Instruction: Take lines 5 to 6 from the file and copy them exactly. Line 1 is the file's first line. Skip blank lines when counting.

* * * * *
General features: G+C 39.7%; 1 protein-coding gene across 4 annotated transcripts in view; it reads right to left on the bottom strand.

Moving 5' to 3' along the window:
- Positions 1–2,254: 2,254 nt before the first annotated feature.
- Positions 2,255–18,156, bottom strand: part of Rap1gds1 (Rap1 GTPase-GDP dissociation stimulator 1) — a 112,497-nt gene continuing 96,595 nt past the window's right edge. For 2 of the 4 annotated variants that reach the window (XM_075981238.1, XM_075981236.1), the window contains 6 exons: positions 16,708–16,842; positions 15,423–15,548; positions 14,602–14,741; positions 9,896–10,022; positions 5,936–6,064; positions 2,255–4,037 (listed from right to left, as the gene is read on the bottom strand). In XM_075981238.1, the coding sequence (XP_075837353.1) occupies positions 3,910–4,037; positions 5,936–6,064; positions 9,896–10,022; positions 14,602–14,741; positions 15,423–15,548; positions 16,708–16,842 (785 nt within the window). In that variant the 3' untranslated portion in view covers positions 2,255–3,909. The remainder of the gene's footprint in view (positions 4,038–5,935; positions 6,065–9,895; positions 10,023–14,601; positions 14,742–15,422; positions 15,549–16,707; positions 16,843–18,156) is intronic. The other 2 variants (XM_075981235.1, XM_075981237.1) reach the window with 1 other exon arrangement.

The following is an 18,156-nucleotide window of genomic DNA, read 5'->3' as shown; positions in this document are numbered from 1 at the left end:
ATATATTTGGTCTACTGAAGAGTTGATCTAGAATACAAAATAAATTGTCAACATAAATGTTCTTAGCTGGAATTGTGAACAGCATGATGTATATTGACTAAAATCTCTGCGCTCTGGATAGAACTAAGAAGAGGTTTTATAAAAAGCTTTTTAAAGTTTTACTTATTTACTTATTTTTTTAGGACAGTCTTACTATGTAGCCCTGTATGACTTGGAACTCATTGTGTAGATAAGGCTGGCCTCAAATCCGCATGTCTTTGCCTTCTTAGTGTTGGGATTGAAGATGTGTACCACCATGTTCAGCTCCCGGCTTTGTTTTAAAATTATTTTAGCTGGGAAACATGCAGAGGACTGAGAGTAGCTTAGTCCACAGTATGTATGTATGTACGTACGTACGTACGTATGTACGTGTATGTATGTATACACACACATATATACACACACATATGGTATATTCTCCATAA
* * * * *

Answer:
The following is an 18,156-nucleotide window of genomic DNA, read 5'->3' as shown; positions in this document are numbered from 1 at the left end:
ATATATTTGGTCTACTGAAGAGTTGATCTAGAATACAAAATAAATTGTCAACATAAATGTTCTTAGCTGGAATTGTGAACAGCATGATGTATATTGACTAAAATCTCTGCGCTCTGGATAGAACTAAGAAGAGGTTTTATAAAAAGCTTTTTAAAGTTTTACTTATTTACTTATTTTTTTAGGACAGTCTTACTATGTAGCCCTGTATGACTTGGAACTCATTGTGTAGATAAGGCTGGCCTCAAATCCGCATGTCTTTGCCTTCTTAGTGTTGGGATTGAAGATGTGTACCACCATGTTCAGCTCCCGGCTTTGTTTTAAAATTATTTTAGCTGGGAAACATGCAGAGGACTGAGAGTAGCTTAGTCCACAGTATGTATGTATGTACGTACGTACGTACGTATGTACGTGTATGTATGTATACACACACATATATACACACACATATGGTATATTCTCCATAA